It is increasingly difficult to escape the fact that mainline Protestantism is in a state of disintegration. As attendance declines, internal divisions increase. Take, for instance, the situation of the Episcopal Church in the United States. The Episcopal Church’s problem is far more theological than it is moral—a theological poverty that is truly monumental and that stands behind the moral missteps recently taken by its governing bodies.
Every denomination has its theological articles and books of theology, its liturgies and confessional statements. Nonetheless, the contents of these documents do not necessarily control what we might call the “working theology” of a church. To find the working theology of a church one must review the resolutions passed at official gatherings and listen to what clergy say Sunday by Sunday from the pulpit. One must listen to the conversations that occur at clergy gatherings—and hear the advice clergy give troubled parishioners. The working theology of a church is, in short, best determined by becoming what social anthropologists call a “participant observer.”
For thirty-five years, I have been such a participant observer in the Episcopal Church. After ten years as a missionary in Uganda, I returned to this country and began graduate work in Christian Ethics with Paul Ramsey at Princeton University. Three years later I took up a post at the Episcopal Theological Seminary of the Southwest. Full of excitement, I listened to my first student sermon—only to be taken aback by its vacuity. The student began with the wonderful question, “What is the Christian Gospel?” But his answer, through the course of an entire sermon, was merely: “God is love. God loves us. We, therefore, ought to love one another.” I waited in vain for some word about the saving power of Christ’s cross or the declaration of God’s victory in Christ’s resurrection. I waited in vain for a promise of the Holy Spirit. I waited in vain also for an admonition to wait patiently and faithfully for the Lord’s return. I waited in vain for a call to repentance and amendment of life in accord with the pattern of Christ’s life.
The contents of the preaching I had heard for a decade from the pulpits of the Anglican Church of Uganda (and from other Christians throughout the continent of Africa) was simply not to be found. One could, of course, dismiss this instance of vacuous preaching as simply another example of the painful inadequacy of the preaching of most seminarians; but, over the years, I have heard the same sermon preached from pulpit after pulpit by experienced priests. The Episcopal sermon, at its most fulsome, begins with a statement to the effect that the incarnation is to be understood as merely a manifestation of divine love. From this starting point, several conclusions are drawn. The first is that God is love pure and simple. Thus, one is to see in Christ’s death no judgment upon the human condition. Rather, one is to see an affirmation of creation and the persons we are. The life and death of Jesus reveal the fact that God accepts and affirms us.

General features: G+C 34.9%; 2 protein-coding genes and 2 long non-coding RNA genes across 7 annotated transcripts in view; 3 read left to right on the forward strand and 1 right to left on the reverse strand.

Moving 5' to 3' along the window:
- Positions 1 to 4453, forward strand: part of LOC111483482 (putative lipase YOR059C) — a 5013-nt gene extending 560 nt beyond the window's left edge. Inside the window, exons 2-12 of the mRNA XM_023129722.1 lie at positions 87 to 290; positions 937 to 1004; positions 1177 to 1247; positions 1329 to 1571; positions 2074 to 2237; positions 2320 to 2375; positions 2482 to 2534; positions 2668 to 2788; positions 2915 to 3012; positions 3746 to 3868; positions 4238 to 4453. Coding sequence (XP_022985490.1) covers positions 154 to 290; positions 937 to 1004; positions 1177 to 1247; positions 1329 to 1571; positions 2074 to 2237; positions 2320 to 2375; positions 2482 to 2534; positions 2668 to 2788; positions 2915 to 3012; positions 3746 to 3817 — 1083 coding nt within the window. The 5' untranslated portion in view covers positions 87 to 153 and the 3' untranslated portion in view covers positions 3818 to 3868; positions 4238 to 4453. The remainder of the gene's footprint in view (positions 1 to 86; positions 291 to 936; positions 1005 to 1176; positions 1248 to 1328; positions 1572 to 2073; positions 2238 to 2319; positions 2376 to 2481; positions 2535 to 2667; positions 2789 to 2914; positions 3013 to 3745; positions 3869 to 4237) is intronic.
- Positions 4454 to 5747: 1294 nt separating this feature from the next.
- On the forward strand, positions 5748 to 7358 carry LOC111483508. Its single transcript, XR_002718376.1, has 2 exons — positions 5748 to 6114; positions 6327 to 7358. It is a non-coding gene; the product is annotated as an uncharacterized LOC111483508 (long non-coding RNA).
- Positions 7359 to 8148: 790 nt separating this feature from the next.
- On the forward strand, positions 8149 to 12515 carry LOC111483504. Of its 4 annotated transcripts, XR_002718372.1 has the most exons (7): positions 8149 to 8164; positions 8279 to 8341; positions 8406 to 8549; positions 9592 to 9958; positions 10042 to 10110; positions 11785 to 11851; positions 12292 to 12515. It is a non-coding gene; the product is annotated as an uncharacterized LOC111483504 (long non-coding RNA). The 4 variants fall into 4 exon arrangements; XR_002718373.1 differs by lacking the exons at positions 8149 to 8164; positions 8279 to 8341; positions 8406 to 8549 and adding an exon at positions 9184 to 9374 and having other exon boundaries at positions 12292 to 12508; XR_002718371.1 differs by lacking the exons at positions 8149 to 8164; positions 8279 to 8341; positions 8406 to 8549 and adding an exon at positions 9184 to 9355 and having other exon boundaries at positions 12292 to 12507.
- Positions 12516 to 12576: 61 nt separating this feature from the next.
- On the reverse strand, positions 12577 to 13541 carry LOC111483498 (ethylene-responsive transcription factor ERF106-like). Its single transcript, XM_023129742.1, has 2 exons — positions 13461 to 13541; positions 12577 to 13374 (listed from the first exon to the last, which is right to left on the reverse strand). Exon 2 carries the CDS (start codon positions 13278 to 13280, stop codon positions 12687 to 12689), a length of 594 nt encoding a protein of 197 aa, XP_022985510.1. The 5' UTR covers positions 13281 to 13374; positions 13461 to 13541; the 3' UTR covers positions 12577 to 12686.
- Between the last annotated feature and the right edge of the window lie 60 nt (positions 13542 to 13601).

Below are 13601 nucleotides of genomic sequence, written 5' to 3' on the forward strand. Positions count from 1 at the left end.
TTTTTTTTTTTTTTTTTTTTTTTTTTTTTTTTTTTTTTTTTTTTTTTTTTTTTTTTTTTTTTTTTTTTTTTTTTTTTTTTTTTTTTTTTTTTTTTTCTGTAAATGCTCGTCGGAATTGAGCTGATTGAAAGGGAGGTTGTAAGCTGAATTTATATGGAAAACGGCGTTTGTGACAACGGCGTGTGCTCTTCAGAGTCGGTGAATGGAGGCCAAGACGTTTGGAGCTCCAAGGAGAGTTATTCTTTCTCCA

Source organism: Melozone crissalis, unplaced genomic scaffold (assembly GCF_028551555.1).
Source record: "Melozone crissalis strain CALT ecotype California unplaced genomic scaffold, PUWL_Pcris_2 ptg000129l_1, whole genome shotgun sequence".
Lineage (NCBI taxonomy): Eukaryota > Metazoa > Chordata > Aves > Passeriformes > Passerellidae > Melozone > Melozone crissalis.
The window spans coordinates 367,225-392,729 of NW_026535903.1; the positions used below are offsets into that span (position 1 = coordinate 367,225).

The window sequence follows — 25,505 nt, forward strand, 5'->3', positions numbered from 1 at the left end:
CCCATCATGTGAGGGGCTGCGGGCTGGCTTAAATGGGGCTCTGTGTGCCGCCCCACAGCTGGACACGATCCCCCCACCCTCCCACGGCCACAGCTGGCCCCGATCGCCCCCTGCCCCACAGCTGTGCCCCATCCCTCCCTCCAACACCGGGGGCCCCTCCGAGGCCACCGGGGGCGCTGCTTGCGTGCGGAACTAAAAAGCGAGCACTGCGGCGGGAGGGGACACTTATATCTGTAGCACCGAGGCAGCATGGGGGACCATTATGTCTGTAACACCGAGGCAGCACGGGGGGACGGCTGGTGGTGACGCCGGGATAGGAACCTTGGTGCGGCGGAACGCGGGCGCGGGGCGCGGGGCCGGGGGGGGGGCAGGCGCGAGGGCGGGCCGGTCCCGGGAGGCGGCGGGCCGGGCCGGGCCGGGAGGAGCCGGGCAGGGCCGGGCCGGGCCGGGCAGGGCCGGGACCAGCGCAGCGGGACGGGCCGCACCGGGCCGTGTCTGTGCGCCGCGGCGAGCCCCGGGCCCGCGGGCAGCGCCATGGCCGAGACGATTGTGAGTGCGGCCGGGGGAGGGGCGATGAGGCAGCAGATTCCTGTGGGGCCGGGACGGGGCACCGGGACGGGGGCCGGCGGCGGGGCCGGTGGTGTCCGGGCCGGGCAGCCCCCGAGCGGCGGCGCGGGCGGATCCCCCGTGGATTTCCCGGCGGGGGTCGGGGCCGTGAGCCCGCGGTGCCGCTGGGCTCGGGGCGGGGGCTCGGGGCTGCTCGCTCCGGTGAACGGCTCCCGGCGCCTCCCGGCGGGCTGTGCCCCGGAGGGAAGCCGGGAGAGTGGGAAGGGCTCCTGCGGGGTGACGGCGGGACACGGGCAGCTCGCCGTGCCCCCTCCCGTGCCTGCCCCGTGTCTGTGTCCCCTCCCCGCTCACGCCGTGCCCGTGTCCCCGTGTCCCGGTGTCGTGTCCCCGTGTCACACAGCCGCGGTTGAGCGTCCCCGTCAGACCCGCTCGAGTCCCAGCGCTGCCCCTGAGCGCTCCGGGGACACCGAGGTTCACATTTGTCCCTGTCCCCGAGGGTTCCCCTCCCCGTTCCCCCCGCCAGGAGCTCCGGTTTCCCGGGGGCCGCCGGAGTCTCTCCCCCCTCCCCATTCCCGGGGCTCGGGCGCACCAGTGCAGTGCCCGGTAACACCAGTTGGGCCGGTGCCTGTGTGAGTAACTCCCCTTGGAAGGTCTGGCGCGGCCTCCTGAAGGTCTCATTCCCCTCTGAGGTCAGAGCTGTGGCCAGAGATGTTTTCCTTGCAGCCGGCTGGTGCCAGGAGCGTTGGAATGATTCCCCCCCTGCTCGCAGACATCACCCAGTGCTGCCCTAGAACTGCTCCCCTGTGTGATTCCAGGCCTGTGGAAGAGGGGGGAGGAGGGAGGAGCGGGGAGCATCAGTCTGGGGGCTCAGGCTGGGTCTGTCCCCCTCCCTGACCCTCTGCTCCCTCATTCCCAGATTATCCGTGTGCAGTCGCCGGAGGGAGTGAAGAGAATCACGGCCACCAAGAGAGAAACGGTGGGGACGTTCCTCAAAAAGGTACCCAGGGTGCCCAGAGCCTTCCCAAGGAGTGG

From this revelation, we can draw a further conclusion: God wants us to love one another, and such love requires of us both acceptance and affirmation of the other. From this point we can derive yet another: Accepting love requires a form of justice that is inclusive of all people, particularly those who in some way have been marginalized by oppressive social practice. The mission of the Church is, therefore, to see that those who have been rejected are included—for justice as inclusion defines public policy. The result is a practical equivalence between the Gospel of the Kingdom of God and a particular form of social justice.
For those who view the Episcopal Church’s House of Bishops and its General Convention from the outside, many of their recent actions may seem to represent a denial of something fundamental to the Christian way of life. But for many inside the Episcopal Church, the equation of the Gospel and social justice constitutes a primary expression of Christian truth. This isn’t an ethical divide about the rightness or wrongness of homosexuality and same-sex marriage. It’s a theological chasm—one that separates those who hold a theology of divine acceptance from those who hold a theology of divine redemption.